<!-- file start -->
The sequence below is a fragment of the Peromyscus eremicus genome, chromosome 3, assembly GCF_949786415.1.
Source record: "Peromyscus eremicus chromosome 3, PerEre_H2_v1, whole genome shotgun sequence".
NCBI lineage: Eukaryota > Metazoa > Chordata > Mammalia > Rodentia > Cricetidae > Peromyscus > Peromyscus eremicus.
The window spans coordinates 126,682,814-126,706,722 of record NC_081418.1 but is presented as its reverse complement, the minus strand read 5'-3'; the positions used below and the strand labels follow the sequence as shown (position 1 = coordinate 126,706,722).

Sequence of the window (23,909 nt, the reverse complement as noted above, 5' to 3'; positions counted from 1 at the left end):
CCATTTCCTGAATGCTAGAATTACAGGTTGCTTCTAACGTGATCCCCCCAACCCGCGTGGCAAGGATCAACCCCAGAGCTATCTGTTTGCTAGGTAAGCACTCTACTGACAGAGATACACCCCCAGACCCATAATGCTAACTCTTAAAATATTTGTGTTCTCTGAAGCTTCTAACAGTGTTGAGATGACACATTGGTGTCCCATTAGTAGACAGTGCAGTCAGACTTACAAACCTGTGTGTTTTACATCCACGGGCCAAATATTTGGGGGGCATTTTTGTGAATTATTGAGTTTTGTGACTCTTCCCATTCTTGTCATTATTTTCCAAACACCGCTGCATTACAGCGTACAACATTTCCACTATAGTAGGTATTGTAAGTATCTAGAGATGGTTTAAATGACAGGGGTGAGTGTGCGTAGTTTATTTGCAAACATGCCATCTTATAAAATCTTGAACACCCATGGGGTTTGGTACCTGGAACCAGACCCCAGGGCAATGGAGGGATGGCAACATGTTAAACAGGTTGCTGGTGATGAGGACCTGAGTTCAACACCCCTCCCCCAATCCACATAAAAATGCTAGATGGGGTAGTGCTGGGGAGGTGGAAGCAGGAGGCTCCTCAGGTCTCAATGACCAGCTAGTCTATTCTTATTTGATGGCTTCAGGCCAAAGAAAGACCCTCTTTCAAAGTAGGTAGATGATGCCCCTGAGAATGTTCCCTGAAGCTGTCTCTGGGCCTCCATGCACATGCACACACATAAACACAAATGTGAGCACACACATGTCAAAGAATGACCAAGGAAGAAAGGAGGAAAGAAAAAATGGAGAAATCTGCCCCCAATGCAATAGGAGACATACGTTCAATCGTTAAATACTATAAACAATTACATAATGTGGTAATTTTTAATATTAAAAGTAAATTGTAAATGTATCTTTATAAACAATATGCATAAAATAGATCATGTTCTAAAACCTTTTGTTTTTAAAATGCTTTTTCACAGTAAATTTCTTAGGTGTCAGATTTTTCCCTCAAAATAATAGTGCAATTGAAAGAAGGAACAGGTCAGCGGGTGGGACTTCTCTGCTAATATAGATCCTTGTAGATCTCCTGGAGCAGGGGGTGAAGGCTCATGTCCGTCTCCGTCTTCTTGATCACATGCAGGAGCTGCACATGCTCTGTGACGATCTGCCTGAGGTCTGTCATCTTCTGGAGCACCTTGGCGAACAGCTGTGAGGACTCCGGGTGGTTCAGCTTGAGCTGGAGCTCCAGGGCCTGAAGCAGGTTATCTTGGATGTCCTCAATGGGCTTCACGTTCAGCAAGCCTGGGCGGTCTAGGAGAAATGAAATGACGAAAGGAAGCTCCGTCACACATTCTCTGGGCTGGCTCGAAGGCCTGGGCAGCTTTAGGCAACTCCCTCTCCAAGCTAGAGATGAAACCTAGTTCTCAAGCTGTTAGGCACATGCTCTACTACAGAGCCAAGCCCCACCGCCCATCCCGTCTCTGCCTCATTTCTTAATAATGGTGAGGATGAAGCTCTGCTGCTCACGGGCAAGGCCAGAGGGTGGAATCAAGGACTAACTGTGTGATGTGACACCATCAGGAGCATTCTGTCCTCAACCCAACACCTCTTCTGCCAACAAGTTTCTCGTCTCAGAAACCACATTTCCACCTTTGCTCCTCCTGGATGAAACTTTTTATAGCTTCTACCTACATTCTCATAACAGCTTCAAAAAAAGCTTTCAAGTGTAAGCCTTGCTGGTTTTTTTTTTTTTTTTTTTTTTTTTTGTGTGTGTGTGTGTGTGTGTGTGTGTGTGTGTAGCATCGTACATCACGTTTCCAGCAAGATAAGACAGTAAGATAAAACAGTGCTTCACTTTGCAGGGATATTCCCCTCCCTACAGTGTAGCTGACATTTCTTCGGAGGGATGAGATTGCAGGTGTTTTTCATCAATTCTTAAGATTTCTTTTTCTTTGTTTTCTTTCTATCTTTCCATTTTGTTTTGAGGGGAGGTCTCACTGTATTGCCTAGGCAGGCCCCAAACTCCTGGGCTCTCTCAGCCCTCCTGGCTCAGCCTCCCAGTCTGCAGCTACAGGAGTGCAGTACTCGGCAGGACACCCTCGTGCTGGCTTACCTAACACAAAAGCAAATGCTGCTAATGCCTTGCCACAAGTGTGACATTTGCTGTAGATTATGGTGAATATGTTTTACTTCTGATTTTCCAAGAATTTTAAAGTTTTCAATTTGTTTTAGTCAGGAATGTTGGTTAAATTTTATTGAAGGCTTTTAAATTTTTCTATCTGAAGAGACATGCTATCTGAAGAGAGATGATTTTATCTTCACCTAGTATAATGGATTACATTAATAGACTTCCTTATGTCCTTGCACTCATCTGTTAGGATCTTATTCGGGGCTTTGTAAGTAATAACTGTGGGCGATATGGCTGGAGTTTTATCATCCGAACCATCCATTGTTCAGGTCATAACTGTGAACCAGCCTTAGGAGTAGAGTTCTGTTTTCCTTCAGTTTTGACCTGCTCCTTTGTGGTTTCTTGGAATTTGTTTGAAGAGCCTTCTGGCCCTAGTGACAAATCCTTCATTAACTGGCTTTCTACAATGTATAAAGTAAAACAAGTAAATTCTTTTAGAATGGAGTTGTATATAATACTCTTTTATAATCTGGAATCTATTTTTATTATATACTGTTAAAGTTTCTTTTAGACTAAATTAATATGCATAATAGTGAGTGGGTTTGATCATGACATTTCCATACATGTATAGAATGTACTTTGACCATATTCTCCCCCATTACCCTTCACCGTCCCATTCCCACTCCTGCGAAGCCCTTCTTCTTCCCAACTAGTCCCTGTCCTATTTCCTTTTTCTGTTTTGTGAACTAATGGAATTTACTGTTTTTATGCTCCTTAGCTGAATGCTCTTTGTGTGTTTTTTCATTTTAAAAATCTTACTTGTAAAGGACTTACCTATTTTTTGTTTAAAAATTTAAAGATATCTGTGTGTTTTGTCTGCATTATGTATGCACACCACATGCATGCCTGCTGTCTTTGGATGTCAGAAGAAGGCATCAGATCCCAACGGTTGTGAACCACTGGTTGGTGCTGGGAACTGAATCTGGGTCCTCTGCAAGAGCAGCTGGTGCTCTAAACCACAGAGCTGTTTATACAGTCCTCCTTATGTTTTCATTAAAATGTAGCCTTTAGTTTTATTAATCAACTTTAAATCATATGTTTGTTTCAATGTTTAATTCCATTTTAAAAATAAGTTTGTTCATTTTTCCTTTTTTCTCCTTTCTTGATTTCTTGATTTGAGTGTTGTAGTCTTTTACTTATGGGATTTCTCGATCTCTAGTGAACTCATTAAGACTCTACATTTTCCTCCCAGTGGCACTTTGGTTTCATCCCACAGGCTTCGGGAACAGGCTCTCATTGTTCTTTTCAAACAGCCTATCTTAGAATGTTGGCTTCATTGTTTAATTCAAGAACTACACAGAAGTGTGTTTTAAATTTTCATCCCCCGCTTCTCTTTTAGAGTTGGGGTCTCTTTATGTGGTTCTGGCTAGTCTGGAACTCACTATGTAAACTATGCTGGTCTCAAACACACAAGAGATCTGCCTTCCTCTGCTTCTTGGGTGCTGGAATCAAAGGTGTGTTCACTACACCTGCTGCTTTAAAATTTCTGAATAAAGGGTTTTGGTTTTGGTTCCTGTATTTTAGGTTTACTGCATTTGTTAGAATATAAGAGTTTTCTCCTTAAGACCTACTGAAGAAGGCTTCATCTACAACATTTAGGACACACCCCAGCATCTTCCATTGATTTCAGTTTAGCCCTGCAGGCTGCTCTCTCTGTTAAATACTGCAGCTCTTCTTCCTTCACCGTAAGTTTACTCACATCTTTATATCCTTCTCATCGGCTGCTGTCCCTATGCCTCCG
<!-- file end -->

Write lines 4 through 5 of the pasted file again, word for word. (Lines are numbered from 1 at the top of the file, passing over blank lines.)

The window spans coordinates 126,682,814-126,706,722 of record NC_081418.1 but is presented as its reverse complement, the minus strand read 5'-3'; the positions used below and the strand labels follow the sequence as shown (position 1 = coordinate 126,706,722).

Sequence of the window (23,909 nt, the reverse complement as noted above, 5' to 3'; positions counted from 1 at the left end):